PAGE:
In the circumstances of Porter v Freudenberg it was natural for the court to have expressed itself in the form of a general rule: however, expressions of opinion, no matter how eminent their source, should always be read in the light of the particular facts which occasioned them. The views expressed in that case could not be treated as having narrowed the discretion under what was now Order 65, rule 4(1) in relation to other facts.

Furthermore, under the rule in force in 1915, the court's discretion to make such order as might seem just arose after the precondition that the plaintiff should have been unable to effect prompt personal service had been fulfilled: the second precondition derived only from a principle of discretion adopted by the masters, and it would have been incorrect to treat it as incorporated in the rule itself.

In the present case, the master had been correct in holding that, given that the purpose of the SIF was to safeguard the lay public and to protect the interests of members of the public resorting to solicitors, it was perfectly proper in suitable cases for an order for substituted service to be made on the SIF. A case was not rendered unsuitable for substituted service simply because the defendant solicitor's whereabouts were unknown and there was no likelihood that the writ would reach him or come to his knowledge.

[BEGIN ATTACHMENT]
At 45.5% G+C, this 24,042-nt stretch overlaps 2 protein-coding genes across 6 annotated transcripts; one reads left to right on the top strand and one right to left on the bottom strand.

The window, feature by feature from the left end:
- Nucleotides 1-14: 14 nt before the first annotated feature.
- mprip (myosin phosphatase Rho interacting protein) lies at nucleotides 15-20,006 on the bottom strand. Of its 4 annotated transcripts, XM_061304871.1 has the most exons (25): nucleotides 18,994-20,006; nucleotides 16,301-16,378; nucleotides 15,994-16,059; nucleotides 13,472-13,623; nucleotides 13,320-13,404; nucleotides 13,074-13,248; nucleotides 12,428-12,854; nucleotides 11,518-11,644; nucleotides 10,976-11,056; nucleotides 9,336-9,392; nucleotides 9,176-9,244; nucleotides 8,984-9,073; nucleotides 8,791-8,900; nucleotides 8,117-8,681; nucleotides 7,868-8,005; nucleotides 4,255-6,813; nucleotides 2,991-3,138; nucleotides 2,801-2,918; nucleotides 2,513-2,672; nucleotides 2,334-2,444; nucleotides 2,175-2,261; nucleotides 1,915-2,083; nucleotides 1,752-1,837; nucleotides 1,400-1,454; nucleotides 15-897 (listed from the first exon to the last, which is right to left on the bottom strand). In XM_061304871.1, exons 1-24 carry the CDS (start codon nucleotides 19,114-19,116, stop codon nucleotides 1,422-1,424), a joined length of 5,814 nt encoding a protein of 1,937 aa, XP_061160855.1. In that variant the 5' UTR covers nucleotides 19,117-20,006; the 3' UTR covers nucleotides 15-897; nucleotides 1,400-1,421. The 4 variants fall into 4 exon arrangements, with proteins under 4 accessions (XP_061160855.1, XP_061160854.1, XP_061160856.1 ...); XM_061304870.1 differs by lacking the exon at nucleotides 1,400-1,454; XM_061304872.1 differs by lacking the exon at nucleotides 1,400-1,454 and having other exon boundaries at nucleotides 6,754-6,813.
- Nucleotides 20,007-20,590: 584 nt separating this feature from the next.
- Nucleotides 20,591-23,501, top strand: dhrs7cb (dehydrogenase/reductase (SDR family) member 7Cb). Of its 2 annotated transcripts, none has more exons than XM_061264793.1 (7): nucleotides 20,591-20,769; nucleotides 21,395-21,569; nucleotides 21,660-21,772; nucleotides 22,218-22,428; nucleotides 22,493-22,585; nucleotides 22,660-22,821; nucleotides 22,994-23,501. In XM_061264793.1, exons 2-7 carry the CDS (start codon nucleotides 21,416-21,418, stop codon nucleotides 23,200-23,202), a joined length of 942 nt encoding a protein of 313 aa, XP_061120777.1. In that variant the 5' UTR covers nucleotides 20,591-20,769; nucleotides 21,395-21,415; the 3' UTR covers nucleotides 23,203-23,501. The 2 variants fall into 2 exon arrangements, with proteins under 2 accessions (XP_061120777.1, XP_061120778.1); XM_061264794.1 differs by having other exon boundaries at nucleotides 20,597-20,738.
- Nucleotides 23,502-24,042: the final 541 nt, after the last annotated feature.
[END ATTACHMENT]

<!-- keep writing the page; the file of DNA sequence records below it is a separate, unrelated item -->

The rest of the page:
Have you tried new the Independent Digital Edition iPad app?
Independent Dating
and  

By clicking 'Search' you
are agreeing to our
Terms of Use.

iJobs Job Widget
iJobs People

SharePoint Administrator/Developer (C#, VB.NET, VISUAL STUDIO 2

£35000 - £50000 per annum + benefits+bonus+package: Harrington Starr: SharePoi...

European HR Director, London

£80000 - £95000 per annum: Charter Selection: A leading Global organisation Ja...

European Senior HR Manager, London

£80000 - £90000 per annum: Charter Selection: A leading Global organisation is...

Day In a Page

Ricky Gervais: 'People are waiting for me to fail. If you think it's awful, then just don't watch it'

Ricky Gervais: 'People are waiting for me to fail'

As the second series of his divisive sitcom 'Derek' hits screens, the comedian tells James Rampton why he'll never bow to the critics who habitually circle his work
Mad Men series 7, TV review: The suits are still sharp, but Don Draper has lost his edge

Mad Men returns for a final fling

The suits are still sharp, but Don Draper has lost his edge
Google finds a lift into space will never get off the ground as there is no material strong enough for a cable from Earth into orbit

Google finds a lift into space will never get off the ground

Technology giant’s scientists say there is no material strong enough for a cable from Earth into orbit